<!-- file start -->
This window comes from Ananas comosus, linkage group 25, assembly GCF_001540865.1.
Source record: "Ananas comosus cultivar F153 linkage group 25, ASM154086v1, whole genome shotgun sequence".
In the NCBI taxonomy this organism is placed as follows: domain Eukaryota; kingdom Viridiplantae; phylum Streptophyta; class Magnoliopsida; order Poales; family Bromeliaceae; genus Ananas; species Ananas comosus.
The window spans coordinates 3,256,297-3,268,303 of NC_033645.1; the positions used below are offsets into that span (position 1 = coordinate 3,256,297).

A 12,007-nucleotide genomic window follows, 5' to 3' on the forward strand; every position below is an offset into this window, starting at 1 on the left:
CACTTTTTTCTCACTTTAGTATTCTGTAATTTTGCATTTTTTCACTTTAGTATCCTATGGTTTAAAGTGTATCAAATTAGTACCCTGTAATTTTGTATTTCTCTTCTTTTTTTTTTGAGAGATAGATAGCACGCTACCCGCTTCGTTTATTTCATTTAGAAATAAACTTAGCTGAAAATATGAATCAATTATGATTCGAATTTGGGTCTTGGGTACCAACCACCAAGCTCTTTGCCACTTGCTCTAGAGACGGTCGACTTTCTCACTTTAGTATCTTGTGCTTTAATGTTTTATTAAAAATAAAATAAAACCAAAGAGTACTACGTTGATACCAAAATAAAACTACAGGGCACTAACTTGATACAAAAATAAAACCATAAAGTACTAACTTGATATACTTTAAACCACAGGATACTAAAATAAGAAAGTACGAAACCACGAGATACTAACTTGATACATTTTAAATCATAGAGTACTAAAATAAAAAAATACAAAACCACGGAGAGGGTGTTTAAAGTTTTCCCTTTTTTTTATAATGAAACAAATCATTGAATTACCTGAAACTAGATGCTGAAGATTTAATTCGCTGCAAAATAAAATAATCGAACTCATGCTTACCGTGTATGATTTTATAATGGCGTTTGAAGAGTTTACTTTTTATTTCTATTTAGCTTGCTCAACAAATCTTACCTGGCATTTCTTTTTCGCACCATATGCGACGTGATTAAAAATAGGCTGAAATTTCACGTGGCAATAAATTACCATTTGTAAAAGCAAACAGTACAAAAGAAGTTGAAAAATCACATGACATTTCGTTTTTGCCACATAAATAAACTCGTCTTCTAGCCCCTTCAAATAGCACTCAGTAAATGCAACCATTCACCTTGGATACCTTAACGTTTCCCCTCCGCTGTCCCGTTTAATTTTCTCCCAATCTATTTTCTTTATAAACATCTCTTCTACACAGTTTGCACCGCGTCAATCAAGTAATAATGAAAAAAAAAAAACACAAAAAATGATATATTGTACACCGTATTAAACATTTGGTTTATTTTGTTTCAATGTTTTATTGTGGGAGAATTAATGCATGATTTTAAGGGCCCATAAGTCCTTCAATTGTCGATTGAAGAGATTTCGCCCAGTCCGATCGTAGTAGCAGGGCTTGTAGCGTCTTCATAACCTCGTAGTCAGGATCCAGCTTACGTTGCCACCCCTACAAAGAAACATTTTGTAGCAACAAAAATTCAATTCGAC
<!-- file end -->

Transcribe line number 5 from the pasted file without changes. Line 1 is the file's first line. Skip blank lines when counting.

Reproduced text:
A 12,007-nucleotide genomic window follows, 5' to 3' on the forward strand; every position below is an offset into this window, starting at 1 on the left: